And although Trump's brash style drew the most handlines, he wasn't the only one who seemed to have forgotten the, "Don't do or say anything stupid," rule. Hillary Clinton also made news when she made a "basket of deplorables" comment at a private fundraiser, but it leaked out, and it dogged her for the rest of the election cycle.
And that's where we need to start our discussion. Now that all the old rules about candidate behavior have been blown away, do presidential candidates even need digital policies?
Yes, they do. More than ever, in my opinion. Let me tell you why.
Digital policies for 2020 and beyond
While the 2016 election tossed traditional rules about political campaigns to the trash heap, that doesn't mean you can do anything you want. Even if it's just for the sake of consistency, candidates need digital policies for their own campaigns, regardless of what anybody else is doing. Here are some important things to consider.
Align your digital policies with your campaign strategy
Aside from all the accompanying bells and whistles, why do you want to be president? What ideological beliefs are driving you? If you were to become president, what would you want your legacy to be? Once you've answered those questions honestly, you can develop your campaign strategy. Only then can you develop digital policies that are in alignment with the overall purpose -- the "Why?" -- of your campaign:
- If part of your campaign strategy, for example, is to position yourself as someone who's above the fray of the nastiness of modern politics, then one of your digital policies should be that your campaign will never post or share anything that attacks another candidate on a personal level. Attacks will be targeted only at the policy level.
- While it's not something I would recommend, if your campaign strategy is to depict the other side as "deplorables," then one of your digital policies should be to post and share every post, meme, image, etc. that supports your claim.
- If a central piece of your platform is that detaining would-be refugees at the border is inhumane, then your digital policies should state that you will never say, post, or share anything that contradicts that belief, even if Trump plans to relocate some of them to your own city. Complaining that such a move would put too big a strain on local resources -- even if true -- would be making an argument for the other side. Don't do it.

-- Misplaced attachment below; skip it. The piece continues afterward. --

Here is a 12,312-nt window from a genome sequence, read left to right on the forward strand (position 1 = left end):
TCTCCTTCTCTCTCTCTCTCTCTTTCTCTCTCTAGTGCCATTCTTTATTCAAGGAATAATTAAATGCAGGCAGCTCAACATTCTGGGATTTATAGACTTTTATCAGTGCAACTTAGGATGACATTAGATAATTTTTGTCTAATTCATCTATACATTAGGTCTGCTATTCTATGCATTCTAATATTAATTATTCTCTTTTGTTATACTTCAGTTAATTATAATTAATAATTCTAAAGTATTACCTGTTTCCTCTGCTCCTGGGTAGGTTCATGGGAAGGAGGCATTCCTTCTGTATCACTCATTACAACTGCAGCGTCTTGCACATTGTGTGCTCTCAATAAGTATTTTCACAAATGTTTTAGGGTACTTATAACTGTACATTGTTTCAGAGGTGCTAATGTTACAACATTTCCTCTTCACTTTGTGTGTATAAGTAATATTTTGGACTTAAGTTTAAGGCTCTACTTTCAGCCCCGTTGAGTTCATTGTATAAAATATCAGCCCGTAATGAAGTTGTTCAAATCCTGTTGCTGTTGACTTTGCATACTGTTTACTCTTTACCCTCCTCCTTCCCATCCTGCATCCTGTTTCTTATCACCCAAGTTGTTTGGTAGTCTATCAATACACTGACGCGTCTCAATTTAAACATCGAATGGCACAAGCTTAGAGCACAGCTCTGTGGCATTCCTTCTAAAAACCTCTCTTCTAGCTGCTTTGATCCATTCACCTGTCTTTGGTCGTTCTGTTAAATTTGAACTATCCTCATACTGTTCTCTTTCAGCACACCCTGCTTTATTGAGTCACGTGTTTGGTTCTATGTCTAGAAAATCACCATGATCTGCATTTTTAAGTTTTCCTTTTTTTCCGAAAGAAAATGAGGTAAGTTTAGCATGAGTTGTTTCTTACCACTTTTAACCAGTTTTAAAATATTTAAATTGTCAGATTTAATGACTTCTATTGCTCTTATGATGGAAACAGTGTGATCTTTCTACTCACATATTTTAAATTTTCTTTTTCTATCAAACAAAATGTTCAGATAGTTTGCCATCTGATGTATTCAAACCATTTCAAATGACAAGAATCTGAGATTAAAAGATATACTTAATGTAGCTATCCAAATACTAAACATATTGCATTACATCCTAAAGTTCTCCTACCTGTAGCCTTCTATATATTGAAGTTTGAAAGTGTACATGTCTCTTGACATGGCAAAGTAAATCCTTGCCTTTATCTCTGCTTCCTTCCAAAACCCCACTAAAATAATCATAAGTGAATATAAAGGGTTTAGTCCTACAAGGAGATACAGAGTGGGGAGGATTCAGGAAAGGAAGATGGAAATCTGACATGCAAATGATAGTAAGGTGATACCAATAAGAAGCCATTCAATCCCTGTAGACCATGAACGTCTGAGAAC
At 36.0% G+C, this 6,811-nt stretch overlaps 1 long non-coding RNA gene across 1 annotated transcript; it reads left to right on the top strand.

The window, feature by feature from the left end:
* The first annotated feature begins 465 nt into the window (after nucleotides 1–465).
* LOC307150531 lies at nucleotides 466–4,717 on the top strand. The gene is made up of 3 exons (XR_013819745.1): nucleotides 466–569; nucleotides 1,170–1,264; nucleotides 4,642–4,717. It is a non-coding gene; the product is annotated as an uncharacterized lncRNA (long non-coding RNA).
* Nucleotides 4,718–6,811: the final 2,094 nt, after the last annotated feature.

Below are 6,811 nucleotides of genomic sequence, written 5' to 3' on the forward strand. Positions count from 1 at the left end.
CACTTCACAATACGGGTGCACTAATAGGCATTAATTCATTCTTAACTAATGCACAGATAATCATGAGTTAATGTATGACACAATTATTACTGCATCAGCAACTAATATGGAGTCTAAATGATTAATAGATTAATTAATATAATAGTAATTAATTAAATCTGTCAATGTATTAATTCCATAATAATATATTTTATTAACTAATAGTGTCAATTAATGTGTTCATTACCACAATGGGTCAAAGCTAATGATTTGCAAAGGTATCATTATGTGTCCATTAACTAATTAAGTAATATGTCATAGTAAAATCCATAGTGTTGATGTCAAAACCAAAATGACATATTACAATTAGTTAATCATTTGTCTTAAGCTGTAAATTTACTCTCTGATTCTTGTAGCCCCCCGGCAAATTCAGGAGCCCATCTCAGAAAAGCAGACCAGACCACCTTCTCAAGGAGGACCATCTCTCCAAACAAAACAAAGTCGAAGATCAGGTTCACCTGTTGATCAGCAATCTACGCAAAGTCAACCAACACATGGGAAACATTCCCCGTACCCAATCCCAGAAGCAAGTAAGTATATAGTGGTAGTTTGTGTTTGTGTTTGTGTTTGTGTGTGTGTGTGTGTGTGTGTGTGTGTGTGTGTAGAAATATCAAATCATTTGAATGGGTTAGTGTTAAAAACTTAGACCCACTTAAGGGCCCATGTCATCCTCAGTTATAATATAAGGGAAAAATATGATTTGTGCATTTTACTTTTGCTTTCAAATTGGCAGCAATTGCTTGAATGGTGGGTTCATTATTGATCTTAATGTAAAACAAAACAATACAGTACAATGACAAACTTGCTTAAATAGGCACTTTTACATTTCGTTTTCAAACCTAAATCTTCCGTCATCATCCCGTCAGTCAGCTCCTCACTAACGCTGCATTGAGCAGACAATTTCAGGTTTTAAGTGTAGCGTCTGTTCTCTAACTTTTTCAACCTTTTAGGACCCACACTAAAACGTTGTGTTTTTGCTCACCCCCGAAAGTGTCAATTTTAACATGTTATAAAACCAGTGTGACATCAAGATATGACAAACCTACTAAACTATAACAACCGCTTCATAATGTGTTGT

- Don't be too quick to share posts or Tweets from supporters. If it's a text post, read all of it to make sure there's not something in there that would reflect negatively on you. And examine images closely to make sure there's not a small detail that someone may notice.
- Decide what your campaign's voice and tone will be. When you send out emails asking for donations, will you address the recipient as "friend" and stress the urgency of donating so you can continue to fight for them? Or will you personalize each email and use a more low-key, collaborative approach?
Those are just a few examples. The takeaway is that your online behavior should always support your campaign strategy. While you could probably get away with posting or sharing something that seems mean or "unpresidential," posting something that contradicts who you say you are could be deadly to your campaign. Trust me on this -- if there are inconsistencies, Twitter will find them and broadcast them to the world. And you'll have to waste valuable time, resources, and public trust to explain those inconsistencies away.